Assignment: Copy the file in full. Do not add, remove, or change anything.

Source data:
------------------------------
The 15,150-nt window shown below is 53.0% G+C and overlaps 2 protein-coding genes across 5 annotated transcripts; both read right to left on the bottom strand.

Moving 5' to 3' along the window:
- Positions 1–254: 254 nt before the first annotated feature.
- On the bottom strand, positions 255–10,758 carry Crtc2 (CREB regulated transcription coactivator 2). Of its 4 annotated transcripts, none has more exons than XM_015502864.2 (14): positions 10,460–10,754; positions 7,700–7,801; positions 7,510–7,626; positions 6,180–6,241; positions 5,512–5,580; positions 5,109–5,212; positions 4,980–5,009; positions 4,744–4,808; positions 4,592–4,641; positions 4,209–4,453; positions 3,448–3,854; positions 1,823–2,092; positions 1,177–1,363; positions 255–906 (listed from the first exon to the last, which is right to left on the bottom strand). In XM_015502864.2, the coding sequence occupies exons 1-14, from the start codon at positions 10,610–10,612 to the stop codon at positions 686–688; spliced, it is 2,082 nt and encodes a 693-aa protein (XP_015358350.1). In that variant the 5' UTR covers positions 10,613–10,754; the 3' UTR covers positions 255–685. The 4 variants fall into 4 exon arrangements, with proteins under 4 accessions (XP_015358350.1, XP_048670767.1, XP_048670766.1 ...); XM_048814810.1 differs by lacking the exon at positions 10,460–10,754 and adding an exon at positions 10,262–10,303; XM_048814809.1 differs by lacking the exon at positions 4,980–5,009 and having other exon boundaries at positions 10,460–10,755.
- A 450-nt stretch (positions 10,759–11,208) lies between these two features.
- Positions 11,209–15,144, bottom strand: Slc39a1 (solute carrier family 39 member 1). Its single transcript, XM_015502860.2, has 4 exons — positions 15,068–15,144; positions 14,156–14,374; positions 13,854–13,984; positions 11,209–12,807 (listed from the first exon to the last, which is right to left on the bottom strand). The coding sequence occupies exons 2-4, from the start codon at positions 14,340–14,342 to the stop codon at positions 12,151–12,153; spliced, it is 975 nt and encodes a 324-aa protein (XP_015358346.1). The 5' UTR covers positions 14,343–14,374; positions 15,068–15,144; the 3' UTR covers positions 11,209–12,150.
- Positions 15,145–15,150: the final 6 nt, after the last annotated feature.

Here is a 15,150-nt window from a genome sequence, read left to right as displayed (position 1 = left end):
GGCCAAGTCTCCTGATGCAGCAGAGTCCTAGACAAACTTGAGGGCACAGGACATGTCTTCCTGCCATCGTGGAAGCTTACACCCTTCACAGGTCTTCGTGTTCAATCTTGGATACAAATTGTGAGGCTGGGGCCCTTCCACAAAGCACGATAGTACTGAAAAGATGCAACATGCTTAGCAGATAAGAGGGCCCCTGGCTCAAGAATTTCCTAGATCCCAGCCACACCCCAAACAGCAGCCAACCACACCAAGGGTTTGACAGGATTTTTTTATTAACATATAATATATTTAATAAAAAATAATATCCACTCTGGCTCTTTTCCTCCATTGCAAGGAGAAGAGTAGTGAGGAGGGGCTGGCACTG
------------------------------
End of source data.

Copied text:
The 15,150-nt window shown below is 53.0% G+C and overlaps 2 protein-coding genes across 5 annotated transcripts; both read right to left on the bottom strand.

Moving 5' to 3' along the window:
- Positions 1–254: 254 nt before the first annotated feature.
- On the bottom strand, positions 255–10,758 carry Crtc2 (CREB regulated transcription coactivator 2). Of its 4 annotated transcripts, none has more exons than XM_015502864.2 (14): positions 10,460–10,754; positions 7,700–7,801; positions 7,510–7,626; positions 6,180–6,241; positions 5,512–5,580; positions 5,109–5,212; positions 4,980–5,009; positions 4,744–4,808; positions 4,592–4,641; positions 4,209–4,453; positions 3,448–3,854; positions 1,823–2,092; positions 1,177–1,363; positions 255–906 (listed from the first exon to the last, which is right to left on the bottom strand). In XM_015502864.2, the coding sequence occupies exons 1-14, from the start codon at positions 10,610–10,612 to the stop codon at positions 686–688; spliced, it is 2,082 nt and encodes a 693-aa protein (XP_015358350.1). In that variant the 5' UTR covers positions 10,613–10,754; the 3' UTR covers positions 255–685. The 4 variants fall into 4 exon arrangements, with proteins under 4 accessions (XP_015358350.1, XP_048670767.1, XP_048670766.1 ...); XM_048814810.1 differs by lacking the exon at positions 10,460–10,754 and adding an exon at positions 10,262–10,303; XM_048814809.1 differs by lacking the exon at positions 4,980–5,009 and having other exon boundaries at positions 10,460–10,755.
- A 450-nt stretch (positions 10,759–11,208) lies between these two features.
- Positions 11,209–15,144, bottom strand: Slc39a1 (solute carrier family 39 member 1). Its single transcript, XM_015502860.2, has 4 exons — positions 15,068–15,144; positions 14,156–14,374; positions 13,854–13,984; positions 11,209–12,807 (listed from the first exon to the last, which is right to left on the bottom strand). The coding sequence occupies exons 2-4, from the start codon at positions 14,340–14,342 to the stop codon at positions 12,151–12,153; spliced, it is 975 nt and encodes a 324-aa protein (XP_015358346.1). The 5' UTR covers positions 14,343–14,374; positions 15,068–15,144; the 3' UTR covers positions 11,209–12,150.
- Positions 15,145–15,150: the final 6 nt, after the last annotated feature.

Here is a 15,150-nt window from a genome sequence, read left to right as displayed (position 1 = left end):
GGCCAAGTCTCCTGATGCAGCAGAGTCCTAGACAAACTTGAGGGCACAGGACATGTCTTCCTGCCATCGTGGAAGCTTACACCCTTCACAGGTCTTCGTGTTCAATCTTGGATACAAATTGTGAGGCTGGGGCCCTTCCACAAAGCACGATAGTACTGAAAAGATGCAACATGCTTAGCAGATAAGAGGGCCCCTGGCTCAAGAATTTCCTAGATCCCAGCCACACCCCAAACAGCAGCCAACCACACCAAGGGTTTGACAGGATTTTTTTATTAACATATAATATATTTAATAAAAAATAATATCCACTCTGGCTCTTTTCCTCCATTGCAAGGAGAAGAGTAGTGAGGAGGGGCTGGCACTG